Mike Lee aims to rectify on-field mistakes that cost him starting job

Kansas safety Mike Lee (11) celebrates with Kansas safety Tyrone Miller Jr. (22) after stopping Kansas State on a fourth and 1 during the first quarter on Saturday, Oct. 28, 2017 at Memorial Stadium.

Kansas safety Mike Lee (11) celebrates with Kansas safety Tyrone Miller Jr. (22) after stopping Kansas State on a fourth and 1 during the first quarter on Saturday, Oct. 28, 2017 at Memorial Stadium.

Thursday, November 2, 2017

Safety Mike Lee learned far in advance of this past weekend’s home game against Kansas State that, for the first time in more than a year, he wouldn't be starting.

The sophomore defensive back from New Orleans sat among his peers, watching video footage of what Lee described as his “bad plays,” on the Monday following the Jayhawks’ drubbing at TCU. It was then and there defensive coordinator and safeties coach Clint Bowen informed Lee, the team’s second-leading tackler, his numerous miscues meant Shaq Richmond would start instead of him versus the Wildcats.

“My facial expression was just the same,” Lee recalled. “I wasn’t really worried about that, because I knew I could do better than that and I could perform better.”

Because Lee understood the missed assignments and tackles that inspired Bowen to take away his starting job weren’t acceptable, the demotion began having its intended effect on him as soon as the ensuing practice.


TCU wide receiver John Diarse (9) escapes Kansas cornerback Shakial Taylor (8) and Kansas safety Mike Lee (11) for a touchdown during the second quarter, Saturday, Oct. 21, 2017 at Amon G. Carter Stadium in Fort Worth.

“Sitting on the sidelines watching players play and practice, that just motivated me, because that’s never really happened to me before,” said Lee, who had started KU’s previous 15 games. “It was just that feeling that I really have to work harder and push myself more and get in the game and make plays, and that’s what I did.”

Bowen anticipated a more focused Lee, because the alternative would involve a lot more watching and a lot less playing for the second-year safety.

“I don’t think he had a choice in how he was going to handle it. At some point in time you have to fix your mistakes,” Bowen said. “And if you don’t fix them there’s got to be some accountability for it. You cannot play safety in the Big 12 and tackle poorly. And he’s tackled poorly all year.”

Once Richmond played the opening series of KU’s 30-20 loss to K-State, Lee entered the game as a substitute focused on carrying out his assignments and making up for his past football sins.

Said Lee: “I was really going into the game thinking, ‘Don’t miss no tackles.’”

To follow through with that plan, Lee said he just tried to play with patience, fill appropriate gaps and handle his responsibilities correctly in various formations.

As a reserve, Lee contributed seven total tackles and two tackles for loss and played more than Richmond. His biggest play came late in the first quarter, when on fourth-and-inches at KU’s four-yard line, Lee ended a Wildcats possession with an open-field tackle of Alex Delton.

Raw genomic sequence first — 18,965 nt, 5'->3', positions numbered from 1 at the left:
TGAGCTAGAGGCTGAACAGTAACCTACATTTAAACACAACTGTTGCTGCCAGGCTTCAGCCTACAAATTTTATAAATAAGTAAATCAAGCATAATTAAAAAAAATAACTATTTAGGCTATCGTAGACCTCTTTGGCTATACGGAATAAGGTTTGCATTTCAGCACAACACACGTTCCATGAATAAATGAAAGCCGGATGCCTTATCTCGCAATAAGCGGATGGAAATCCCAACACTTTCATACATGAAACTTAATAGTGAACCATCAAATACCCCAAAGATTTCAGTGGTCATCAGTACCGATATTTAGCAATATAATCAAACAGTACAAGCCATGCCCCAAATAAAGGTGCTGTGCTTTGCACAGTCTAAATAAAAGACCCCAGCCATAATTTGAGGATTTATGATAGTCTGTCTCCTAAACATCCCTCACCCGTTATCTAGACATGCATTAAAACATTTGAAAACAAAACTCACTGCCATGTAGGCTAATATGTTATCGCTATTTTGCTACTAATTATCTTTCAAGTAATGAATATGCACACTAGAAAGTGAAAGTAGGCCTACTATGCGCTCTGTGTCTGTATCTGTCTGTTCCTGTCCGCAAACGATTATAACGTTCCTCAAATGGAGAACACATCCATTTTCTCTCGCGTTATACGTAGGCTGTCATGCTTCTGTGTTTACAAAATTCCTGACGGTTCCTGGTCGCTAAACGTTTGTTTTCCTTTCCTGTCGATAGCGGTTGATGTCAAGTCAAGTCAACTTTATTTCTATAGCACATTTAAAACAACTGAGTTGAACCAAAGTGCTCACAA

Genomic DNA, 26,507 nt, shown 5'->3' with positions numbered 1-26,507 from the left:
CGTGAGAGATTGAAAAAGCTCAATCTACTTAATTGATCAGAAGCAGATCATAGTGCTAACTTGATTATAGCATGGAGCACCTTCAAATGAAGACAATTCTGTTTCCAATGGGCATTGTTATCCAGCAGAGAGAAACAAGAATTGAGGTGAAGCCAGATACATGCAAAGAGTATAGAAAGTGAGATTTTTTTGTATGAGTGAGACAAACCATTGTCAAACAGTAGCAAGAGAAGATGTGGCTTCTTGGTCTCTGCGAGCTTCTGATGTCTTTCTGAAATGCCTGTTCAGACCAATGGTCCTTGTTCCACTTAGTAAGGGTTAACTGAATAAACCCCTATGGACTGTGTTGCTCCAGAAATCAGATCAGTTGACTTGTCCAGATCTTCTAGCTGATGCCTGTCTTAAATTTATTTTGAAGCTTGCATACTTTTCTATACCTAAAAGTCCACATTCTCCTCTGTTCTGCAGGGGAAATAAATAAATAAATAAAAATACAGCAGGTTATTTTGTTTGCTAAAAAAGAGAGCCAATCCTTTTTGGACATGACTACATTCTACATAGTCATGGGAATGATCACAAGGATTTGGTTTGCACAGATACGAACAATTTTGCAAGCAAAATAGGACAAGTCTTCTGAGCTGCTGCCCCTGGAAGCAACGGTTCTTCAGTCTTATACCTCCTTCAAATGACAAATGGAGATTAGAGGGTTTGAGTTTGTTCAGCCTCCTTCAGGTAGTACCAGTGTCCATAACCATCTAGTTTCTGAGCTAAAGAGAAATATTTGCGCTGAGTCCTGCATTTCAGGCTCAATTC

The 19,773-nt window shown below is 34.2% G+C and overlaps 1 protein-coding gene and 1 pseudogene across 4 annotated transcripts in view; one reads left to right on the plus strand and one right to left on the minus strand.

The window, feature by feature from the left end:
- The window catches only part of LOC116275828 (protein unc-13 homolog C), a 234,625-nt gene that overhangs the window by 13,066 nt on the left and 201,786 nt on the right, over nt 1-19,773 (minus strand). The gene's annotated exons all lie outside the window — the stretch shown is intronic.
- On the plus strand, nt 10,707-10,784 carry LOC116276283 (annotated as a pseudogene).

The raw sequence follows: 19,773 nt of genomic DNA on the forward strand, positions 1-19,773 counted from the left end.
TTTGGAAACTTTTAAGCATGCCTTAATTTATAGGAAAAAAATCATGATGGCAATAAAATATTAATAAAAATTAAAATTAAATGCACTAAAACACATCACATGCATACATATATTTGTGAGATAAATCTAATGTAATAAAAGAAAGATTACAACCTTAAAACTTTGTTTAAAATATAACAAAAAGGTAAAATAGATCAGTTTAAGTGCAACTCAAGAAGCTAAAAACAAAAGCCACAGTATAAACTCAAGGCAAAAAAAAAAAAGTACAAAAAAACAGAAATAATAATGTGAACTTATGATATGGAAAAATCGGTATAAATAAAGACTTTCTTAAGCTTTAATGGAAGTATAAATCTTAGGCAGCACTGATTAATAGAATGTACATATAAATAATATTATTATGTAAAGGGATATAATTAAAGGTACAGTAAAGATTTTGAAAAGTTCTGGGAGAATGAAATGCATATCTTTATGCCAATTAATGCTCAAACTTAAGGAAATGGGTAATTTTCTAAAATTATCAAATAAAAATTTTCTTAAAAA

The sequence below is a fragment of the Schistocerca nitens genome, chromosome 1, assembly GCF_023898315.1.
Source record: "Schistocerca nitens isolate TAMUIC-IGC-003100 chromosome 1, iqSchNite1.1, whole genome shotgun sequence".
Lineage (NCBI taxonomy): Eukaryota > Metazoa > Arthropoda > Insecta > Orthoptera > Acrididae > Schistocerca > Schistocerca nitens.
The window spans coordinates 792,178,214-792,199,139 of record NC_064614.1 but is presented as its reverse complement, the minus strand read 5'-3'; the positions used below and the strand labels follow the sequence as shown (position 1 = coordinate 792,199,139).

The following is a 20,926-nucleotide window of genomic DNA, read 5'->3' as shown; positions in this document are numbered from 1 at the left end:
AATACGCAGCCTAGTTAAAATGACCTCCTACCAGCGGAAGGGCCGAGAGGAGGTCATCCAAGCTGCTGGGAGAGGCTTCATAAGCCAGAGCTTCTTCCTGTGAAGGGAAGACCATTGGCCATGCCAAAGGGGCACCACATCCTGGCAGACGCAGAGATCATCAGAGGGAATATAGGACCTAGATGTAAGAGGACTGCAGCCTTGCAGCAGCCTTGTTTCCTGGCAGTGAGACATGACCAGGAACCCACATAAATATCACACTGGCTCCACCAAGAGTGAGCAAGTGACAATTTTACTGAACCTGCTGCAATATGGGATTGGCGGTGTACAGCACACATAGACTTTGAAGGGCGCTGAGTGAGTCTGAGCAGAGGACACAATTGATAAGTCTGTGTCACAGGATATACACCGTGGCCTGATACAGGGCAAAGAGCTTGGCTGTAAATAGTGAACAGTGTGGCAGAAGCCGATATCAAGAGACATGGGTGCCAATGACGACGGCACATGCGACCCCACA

KU head coach David Beaty thought Lee took losing his first-string status to heart.

“Yeah, I mean, the thing is you either have to show that you're going to make those improvements because it's the way that it fits into the scheme, or we've got to go to the next guy that will show us that he can do that, right?” Beaty said. “And you'll have your opportunity to get back in there. When you do, if you show that you made those adjustments, then your playing time will tend to improve again, right? So that's kind of what happened Saturday.”

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Earlier this season, Lee moved from what KU calls its “field safety” position to the other “bench safety” spot, closer to the sideline. That, too, played a part in him not living up to his potential as a defensive play-maker, as he adjusted.

“At free safety I really wasn’t getting a lot of action,” Lee said. “I was just covering guys and just playing way off the ball. So really they moved me to bench safety just to tackle more.”

The problem was that move hadn’t worked out, because Lee was either out of place or using improper techniques, defeating the whole purpose of the reassignment.

“The last few games I’ve been missing a couple tackles and that was costing a lot of yards for our defense,” Lee said, “so really that just made me prepare more and work more, and what I had to work on was tackling. That’s what I did.”

While Lee didn’t play flawlessly against K-State, Beaty remains confident in his hard-hitting sophomore heading into Saturday’s matchup with Baylor (0-8 overall, 0-5 Big 12) at Memorial Stadium (11 a.m. kickoff FOX Sports Net).

“He'll get there. He wants to do it, and he doesn't mind you coaching him,” Beaty said. “You can get after Mike and he takes it.”

A junior captain for the Jayhawks (1-7, 0-5), defensive end Dorance Armstrong Jr. liked how his teammate accepted his punishment.

“From him going in knowing he wasn’t going to be able to start, I think he responded well. All week at practice Coach Bowen made an emphasis on the way he tackled. He worked on it all week and came to the game and it was changed,” Armstrong said. “That’s a good sign. He responded well.”

As one might expect, Bowen wasn’t as forgiving.

“It’s a decision he has to make, if he’s going to fix it. He tackled a little bit better in the K-State game,” Lee’s coach said. “It needs to be his every waking thought, of how to tackle in the correct way.”

Lee respected Bowen’s decision, because he knows his coach wants to maximize his impact on defense.

“Yeah, really because most coaches at some colleges, they sit you on the bench, they probably won’t play you that much in a game,” Lee said. “They did me like that because they know that I would just come harder and work harder to perform better in the game.”